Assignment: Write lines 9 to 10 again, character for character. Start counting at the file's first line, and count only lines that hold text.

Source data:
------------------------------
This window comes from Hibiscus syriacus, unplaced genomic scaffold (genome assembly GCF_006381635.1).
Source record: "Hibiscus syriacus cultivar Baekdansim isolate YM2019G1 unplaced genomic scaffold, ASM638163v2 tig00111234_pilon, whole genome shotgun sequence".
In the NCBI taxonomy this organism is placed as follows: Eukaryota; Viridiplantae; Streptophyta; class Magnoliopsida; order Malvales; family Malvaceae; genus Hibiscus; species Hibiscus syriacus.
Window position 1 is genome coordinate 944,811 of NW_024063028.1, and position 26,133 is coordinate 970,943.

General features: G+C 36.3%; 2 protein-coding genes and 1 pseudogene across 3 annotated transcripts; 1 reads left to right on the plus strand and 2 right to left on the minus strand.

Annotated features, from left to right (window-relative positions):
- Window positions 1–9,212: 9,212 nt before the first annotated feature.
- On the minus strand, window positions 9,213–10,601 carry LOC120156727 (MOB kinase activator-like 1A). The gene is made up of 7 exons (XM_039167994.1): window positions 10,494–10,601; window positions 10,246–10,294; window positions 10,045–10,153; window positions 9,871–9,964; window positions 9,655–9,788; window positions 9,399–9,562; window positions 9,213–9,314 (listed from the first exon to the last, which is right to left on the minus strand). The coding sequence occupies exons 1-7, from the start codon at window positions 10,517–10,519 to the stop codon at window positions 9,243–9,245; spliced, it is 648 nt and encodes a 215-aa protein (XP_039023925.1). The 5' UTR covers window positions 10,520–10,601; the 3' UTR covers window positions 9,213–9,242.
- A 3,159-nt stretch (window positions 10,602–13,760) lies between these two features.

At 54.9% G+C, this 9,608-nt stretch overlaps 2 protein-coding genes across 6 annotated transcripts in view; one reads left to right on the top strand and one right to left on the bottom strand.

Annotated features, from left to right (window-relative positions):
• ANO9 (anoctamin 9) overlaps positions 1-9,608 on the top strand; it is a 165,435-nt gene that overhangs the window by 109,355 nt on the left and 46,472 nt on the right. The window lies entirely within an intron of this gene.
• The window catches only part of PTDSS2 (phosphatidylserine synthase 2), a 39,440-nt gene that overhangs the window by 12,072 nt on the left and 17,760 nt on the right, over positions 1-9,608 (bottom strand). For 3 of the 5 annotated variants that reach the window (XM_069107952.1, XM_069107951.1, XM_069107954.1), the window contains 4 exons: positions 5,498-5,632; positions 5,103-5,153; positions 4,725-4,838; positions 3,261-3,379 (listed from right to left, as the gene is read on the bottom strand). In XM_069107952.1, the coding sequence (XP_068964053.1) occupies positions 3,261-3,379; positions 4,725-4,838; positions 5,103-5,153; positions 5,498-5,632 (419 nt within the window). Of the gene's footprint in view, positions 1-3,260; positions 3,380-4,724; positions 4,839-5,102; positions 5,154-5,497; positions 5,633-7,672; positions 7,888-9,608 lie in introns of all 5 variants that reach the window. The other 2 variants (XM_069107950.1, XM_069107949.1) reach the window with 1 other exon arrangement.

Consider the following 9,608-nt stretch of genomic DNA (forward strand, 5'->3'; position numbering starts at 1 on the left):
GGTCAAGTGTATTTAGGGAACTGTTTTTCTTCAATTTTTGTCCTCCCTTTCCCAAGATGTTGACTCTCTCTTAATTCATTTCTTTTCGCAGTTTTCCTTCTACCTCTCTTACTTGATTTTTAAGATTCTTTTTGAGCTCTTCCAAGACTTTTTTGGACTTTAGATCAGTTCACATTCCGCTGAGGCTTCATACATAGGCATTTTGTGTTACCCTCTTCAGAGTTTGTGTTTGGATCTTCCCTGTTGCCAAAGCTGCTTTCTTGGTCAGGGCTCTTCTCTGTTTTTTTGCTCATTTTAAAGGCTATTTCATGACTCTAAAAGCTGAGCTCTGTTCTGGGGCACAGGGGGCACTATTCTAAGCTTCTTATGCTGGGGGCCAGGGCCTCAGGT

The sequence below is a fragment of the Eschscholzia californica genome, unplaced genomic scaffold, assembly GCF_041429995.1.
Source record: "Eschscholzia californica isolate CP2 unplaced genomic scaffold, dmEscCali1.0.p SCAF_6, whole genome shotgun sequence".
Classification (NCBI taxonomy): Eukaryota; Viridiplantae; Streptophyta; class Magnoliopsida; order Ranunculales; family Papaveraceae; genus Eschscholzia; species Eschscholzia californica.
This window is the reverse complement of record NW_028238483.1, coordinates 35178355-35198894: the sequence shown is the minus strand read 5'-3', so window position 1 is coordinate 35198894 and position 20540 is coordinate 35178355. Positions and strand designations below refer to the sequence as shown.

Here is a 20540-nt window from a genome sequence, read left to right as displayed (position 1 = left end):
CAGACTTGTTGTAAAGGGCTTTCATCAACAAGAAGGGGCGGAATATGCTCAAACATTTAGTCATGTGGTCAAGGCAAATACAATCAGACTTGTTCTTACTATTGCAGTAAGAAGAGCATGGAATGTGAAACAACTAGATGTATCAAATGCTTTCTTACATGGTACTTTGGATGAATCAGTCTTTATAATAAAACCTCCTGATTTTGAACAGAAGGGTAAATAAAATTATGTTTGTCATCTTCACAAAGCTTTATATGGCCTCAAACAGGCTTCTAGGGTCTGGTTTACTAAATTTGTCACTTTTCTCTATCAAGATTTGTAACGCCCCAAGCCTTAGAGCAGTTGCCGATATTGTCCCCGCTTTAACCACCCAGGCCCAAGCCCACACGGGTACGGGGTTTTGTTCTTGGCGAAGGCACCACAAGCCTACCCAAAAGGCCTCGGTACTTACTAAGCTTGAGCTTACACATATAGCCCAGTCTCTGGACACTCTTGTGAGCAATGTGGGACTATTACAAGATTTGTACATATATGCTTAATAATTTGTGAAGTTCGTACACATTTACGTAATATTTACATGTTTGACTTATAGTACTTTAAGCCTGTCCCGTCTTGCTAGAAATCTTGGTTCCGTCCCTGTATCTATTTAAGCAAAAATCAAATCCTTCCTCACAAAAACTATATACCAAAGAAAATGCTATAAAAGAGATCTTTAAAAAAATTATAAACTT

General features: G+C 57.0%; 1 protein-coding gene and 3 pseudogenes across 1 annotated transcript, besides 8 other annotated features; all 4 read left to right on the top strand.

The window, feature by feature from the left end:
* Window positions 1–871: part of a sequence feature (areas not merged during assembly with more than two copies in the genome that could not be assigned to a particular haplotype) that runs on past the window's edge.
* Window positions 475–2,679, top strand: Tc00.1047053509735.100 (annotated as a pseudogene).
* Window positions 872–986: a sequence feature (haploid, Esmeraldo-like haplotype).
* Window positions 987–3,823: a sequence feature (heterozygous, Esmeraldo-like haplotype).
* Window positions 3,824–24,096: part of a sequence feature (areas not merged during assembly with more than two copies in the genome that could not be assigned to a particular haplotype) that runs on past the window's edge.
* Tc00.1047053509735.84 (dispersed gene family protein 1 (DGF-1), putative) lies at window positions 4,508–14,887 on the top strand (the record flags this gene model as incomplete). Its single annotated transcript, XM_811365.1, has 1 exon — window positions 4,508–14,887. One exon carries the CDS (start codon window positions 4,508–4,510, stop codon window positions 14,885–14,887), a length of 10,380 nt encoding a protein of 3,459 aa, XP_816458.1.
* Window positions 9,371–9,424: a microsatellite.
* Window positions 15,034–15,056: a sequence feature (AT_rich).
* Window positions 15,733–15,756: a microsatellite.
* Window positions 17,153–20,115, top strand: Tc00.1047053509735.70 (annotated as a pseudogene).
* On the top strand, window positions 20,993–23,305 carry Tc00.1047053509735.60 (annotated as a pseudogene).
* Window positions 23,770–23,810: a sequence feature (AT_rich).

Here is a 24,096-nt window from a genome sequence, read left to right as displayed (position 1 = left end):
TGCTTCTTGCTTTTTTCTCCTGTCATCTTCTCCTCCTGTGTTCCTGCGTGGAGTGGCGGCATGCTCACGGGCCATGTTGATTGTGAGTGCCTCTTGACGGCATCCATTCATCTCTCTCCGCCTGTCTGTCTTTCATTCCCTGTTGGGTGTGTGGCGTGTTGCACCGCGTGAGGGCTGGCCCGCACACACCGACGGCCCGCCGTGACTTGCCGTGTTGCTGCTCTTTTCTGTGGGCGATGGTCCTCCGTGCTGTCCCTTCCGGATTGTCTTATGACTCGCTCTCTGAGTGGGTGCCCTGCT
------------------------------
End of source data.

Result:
- A 3,159-nt stretch (window positions 10,602–13,760) lies between these two features.

At 54.9% G+C, this 9,608-nt stretch overlaps 2 protein-coding genes across 6 annotated transcripts in view; one reads left to right on the top strand and one right to left on the bottom strand.